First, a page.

LAPD Overseers Worry Focus on Statistical Goals May Encourage Misreporting of Data

The specter of "ghost" police cars, allegedly invented to pad LAPD deployment records, triggered questions from the department's civilian commission about pressures being put on station commanders to meet department goals.

A report released Friday by the independent Inspector General found that LAPD personnel preparing internal reports at five stations were "overreporting...the number of officers or police cars on patrol and available to respond to calls for service."

The report did not identify which stations, but offered examples of officers being assigned to a field patrol unit, only to serve the remainder of shift doing in-station duties.  

"It's possible mistakes were made," acknowledged Earl Paysinger, LAPD's assistant chief for operations. But Paysinger told the police commission Tuesday he found no evidence of any deliberate deception, and offered possible explanations for the report's examples. 

Since 1988, the department has used formulas for determining patrol levels, and in assigning resources, station commanders have been expected to meet those goals.

Chief Charlie Beck emphasized to commissioners that patrol is but one of the police services that station captains need to staff, and that they must juggle their resources to meet competing needs. Coming within 70 to 80 percent of the patrol deployment goal has been acceptable much of the time, though for a period last year, Paysinger's Office of Operations called for 100 percent compliance. That was later relaxed.

Paysinger told commissioners that the importance of accurate reporting has been reinforced to station personnel, and that there is no evidence of deployment misreporting now.


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Two commissioners spoke of the need to probe deeper.

"It's important to diagnose why this happened," said Commissioner Kathleen Kim.

Another Commissioner, Robert Saltzman, raised the possibility of a link between misreporting and pressure on personnel to meet the department's statistical goals. "We have to make sure we don't put so much pressure that it sometimes incentivizes false reporting," Saltzman said.

Starting under former Chief William Bratton and continuing under current Chief Beck, LAPD has stressed data-driven policing.  Semi-annual summaries of crime rates have reported continuing reductions year after year, a trend Beck has noted cannot go on forever.

In August, LAPD acknowledged that during a one-year period, some 1,200 cases of aggravated assault had been categorized as a less serious crime. The discrepancy was uncovered by the Los Angeles Times during an analysis of department crime reporting data. 

"Together, these investigations suggest that Chief Beck and his administration are so focused on maintaining good metrics that they're ignoring what's happening on the ground," wrote the Times in its lead editorial Tuesday. "Or worse, that they've created a culture in which officers and supervisors feel they have to cook the books in order to succeed."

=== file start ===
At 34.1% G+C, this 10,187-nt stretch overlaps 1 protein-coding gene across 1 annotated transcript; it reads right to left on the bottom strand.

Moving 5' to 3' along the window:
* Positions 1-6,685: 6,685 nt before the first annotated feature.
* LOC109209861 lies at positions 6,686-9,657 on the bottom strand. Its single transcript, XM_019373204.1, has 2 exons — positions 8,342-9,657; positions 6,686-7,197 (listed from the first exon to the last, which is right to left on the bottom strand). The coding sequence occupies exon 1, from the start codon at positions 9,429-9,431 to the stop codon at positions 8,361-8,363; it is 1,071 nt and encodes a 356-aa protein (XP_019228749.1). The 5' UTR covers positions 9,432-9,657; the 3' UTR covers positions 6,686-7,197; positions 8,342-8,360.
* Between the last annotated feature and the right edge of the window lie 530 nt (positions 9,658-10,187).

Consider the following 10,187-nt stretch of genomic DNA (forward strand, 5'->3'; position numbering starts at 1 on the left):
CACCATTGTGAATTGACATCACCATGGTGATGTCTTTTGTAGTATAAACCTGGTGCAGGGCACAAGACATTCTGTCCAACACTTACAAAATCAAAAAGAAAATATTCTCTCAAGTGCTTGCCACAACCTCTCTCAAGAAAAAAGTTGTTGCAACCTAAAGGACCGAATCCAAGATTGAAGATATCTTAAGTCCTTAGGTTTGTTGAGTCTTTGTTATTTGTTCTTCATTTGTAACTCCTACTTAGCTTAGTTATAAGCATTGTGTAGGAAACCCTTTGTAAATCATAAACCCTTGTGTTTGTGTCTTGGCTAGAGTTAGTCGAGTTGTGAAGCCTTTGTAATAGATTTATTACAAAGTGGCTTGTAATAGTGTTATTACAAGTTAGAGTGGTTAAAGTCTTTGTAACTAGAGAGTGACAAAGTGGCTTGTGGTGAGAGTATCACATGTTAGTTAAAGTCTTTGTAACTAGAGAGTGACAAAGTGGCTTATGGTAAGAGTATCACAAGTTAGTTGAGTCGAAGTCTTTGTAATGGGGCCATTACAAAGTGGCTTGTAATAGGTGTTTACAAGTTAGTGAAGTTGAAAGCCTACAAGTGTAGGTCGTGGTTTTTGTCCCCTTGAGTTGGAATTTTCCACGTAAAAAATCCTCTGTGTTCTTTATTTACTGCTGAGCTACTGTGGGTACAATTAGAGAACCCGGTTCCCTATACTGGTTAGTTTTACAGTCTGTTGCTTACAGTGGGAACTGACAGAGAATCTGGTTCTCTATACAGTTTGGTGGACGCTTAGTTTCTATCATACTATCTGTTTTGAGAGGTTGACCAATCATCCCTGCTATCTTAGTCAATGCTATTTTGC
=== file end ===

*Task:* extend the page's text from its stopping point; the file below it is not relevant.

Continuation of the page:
Speaking to the commission at his weekly report Tuesday, Chief Beck referred to "speculation whether the department is too stringent" with metrics.  He said the goal is not perfect data, but "improved performance."

Later, in a question and answer session with reporters, Beck was asked if officers and commanders are under too much pressure to meet statistical goals. Beck acknowledged there is pressure, but said it is in line with the authority they are given.  

Commission president Steve Soboroff raised another issue:  expecting officers and commanders to reach goals with limited resources.  Soboroff characterized the department as "underfunded, underpaid, and in need of more overtime" pay.

The commission asked both the department and the Inspector General to follow up on deployment record keeping and report back in three months.

Beck and Paysinger both commented that not having the Inspector General's Original data and sources made it more difficult to find the problems cited in the report.  Bustamante was adamant that fulfilling his role requires being able to guarantee anonymity. "People come to me because they're not comfortable going to the department," Bustamante said.

Commissioner Paula Madison expressed concern that the department's culture is such that officers may feel reluctant to raise issues with their supervisors. 

The reporting issue arises at a time that the collective bargaining agreement for LAPD officers has expired, and negotiations between the Police Protective League and the city of Los Angeles have stalled.  At the commission meeting last week, League members contended that officer deployment in the field was being systematically reduced to get officers back to their stations well before end of shift to reduce the chances of incurring overtime.

League members returned again for this week's meeting.

"Ghost cars have been going on for a long time," League Secretary Mark Cronin told Commissioners. He criticized the department's emphasis on meeting statistical goals, and said officers would continue bringing issues to the attention of the deparment, and the inspector general.

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